The Congregation's emblem is quite unique. It was designed by our foundress, Mother Margaret Healy Murphy.
The design includes the initials of the Congregation (SHSp), the gifts of Holy Spirit (Wisdom, Intelligence, Strength, Fear of the Lord, Science, Piety, and Advice), the dove as a symbol of the Holy Spirit, and an image of the mother of God, Mary Immaculate. The Holy Spirit and Mary Immaculate are the patrons of our Congregation.
Our website features the stories of several Sisters of the Holy Spirit in several different sections. This page includes all the stories found on the website. Our goal is to rotate the individual stories; as they are replaced with new descriptions, all of the Sisters' stories will be collected here.
"Having served in Pastoral Care at Santa Rosa Medical Center for fourteen years, I retired in June 2008. I then applied for part-time ministry at Christus Santa Rosa City Center, which is only a short distance from the Motherhouse, where I reside.
Presently I am engaged in Pastoral Ministry on a twice-weekly basis. I also serve as Eucharistic Minister once a week and occasionally substitute for other chaplains. Pastoral Ministry entails making initial spiritual assessments, developing Pastoral Care plans for patients and families, and assisting patients in completing Advance Directives and Medical Power of Attorney forms. I also document all my work within a highly developed computer system. Most recently I have been providing pastoral care for post-partum Children’s Medical, for Adult Telemetry, for Adult Intensive Care, and for Adult Rehabilitation Services."
When a fervent plea for “another Sister” came from our Zambian community , Sr. Josephine (Jo) Murray was the first person asked if she would be willing to go. True to her adventurous, trusting and open spirit, her answer was a simple, "Yes!"
Sister Jo is now in Mongu, capital of the Western Province of Zambia where she will serve as companion and mentor in our Formation Community for the next two years. Over the fifty plus years of her life as a Sister of the Holy Spirit, she has served in many different ministries — in Texas, Louisiana, Ireland, and Ghana, Africa -- as teacher, principal, pastoral minister, nurse, administrator, community superior, centering-prayer guide, home health-care provider and she has also served as a member of the Congregation’s General Council. She is also is a noted baker and gardener, and the Sisters in her communities attest to tasty brown bread, rich fruitcakes and occasional Irish coffees as well as her green thumb with indoor and outdoor plants. We rejoice in God's plans for Sister Jo and for our young, growing community in Zambia.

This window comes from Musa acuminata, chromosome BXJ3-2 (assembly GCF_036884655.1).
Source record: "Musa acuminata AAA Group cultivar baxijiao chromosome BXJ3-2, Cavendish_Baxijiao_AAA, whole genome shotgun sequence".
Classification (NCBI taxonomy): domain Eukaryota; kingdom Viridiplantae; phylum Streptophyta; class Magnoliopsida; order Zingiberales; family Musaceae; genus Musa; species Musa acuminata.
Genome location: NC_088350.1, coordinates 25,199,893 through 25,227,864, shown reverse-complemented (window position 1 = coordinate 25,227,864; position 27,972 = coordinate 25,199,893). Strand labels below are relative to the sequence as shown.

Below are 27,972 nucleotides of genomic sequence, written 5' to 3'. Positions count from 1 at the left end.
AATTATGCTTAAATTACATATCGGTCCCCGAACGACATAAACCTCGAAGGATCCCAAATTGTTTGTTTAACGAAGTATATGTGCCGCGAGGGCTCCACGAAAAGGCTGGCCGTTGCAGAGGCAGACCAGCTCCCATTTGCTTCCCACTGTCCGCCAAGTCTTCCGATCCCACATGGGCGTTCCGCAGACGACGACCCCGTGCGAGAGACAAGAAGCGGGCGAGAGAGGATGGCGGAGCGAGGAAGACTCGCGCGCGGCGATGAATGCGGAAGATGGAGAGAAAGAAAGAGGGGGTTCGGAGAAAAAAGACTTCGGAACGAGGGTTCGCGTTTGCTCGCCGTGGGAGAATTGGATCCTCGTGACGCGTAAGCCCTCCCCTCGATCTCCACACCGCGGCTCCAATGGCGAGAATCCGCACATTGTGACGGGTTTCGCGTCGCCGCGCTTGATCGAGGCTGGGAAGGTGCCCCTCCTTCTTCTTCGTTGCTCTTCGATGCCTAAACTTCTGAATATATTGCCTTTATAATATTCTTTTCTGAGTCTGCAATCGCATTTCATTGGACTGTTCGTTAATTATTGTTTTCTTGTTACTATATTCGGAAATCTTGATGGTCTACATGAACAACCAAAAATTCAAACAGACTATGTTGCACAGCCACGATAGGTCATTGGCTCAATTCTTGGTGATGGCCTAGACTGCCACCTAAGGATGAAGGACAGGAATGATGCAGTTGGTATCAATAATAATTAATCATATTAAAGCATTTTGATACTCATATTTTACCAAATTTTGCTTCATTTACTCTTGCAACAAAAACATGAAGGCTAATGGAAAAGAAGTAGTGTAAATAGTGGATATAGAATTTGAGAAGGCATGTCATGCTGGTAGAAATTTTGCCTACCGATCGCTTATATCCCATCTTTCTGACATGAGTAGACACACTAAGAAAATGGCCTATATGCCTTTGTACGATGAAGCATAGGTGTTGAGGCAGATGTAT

Almost a decade ago, Sister Bernie Barrett responded to the call from Region V of the Leadership Conference Women Religious to work with other religious communities in Lake Providence, Louisiana to live among the people in this divided racial community; as Sister Bernie puts it, “ to be a compassionate presence to the people, bringing them hope and realization of the gifts within themselves.”
In Lake Providence, Louisiana, sometimes that presence includes community organizing, working with state and parish (county) legislators, school boards, and housing authorities. “It is important to communicate with our elected officials,” remarks Sister Bernie,” at times they just need a little challenge to remind them to represent all their constituencies.”
One of the ways Sister works directly with the people is through her assistance with the paperwork that must be processed for government housing. Daunted by the application process, people used to give up trying to apply for assistance with getting a home or getting a necessary renovation.
Sister Bernie is most rewarded by her work with her elderly clients When asked to elaborate, she states,” I learn so much from the people. They are survivors who manage to live and raise their children despite almost overwhelming odds.”
"Little did I know, fifty years ago, when I took my first step into the “unknown world” of religious life that this would bring me so much happiness. Leaving New York and going to Texas was quite frightening, but the kindness of the Sisters made me feel at home. I taught for twenty-three years and served as an administrator of a nursing home for eleven years. I am currently serving the residents of the nursing home through pastoral care. I must say that the Good Lord has been exceptionally good to me. I am so grateful to the community and for the guidance of the Holy Spirit during all these years."